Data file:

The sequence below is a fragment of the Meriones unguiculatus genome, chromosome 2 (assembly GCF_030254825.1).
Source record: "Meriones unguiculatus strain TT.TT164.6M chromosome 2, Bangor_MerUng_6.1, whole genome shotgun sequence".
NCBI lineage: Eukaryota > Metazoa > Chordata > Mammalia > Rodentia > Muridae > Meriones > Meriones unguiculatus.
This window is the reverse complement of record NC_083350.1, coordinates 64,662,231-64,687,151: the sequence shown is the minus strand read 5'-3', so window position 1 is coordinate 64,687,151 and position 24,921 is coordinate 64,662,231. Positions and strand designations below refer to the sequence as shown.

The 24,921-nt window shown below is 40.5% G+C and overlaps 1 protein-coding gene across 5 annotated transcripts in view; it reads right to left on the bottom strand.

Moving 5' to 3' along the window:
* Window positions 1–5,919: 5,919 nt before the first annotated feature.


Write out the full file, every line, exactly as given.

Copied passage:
The sequence below is a fragment of the Meriones unguiculatus genome, chromosome 2 (assembly GCF_030254825.1).
Source record: "Meriones unguiculatus strain TT.TT164.6M chromosome 2, Bangor_MerUng_6.1, whole genome shotgun sequence".
NCBI lineage: Eukaryota > Metazoa > Chordata > Mammalia > Rodentia > Muridae > Meriones > Meriones unguiculatus.
This window is the reverse complement of record NC_083350.1, coordinates 64,662,231-64,687,151: the sequence shown is the minus strand read 5'-3', so window position 1 is coordinate 64,687,151 and position 24,921 is coordinate 64,662,231. Positions and strand designations below refer to the sequence as shown.

The 24,921-nt window shown below is 40.5% G+C and overlaps 1 protein-coding gene across 5 annotated transcripts in view; it reads right to left on the bottom strand.

Moving 5' to 3' along the window:
* Window positions 1–5,919: 5,919 nt before the first annotated feature.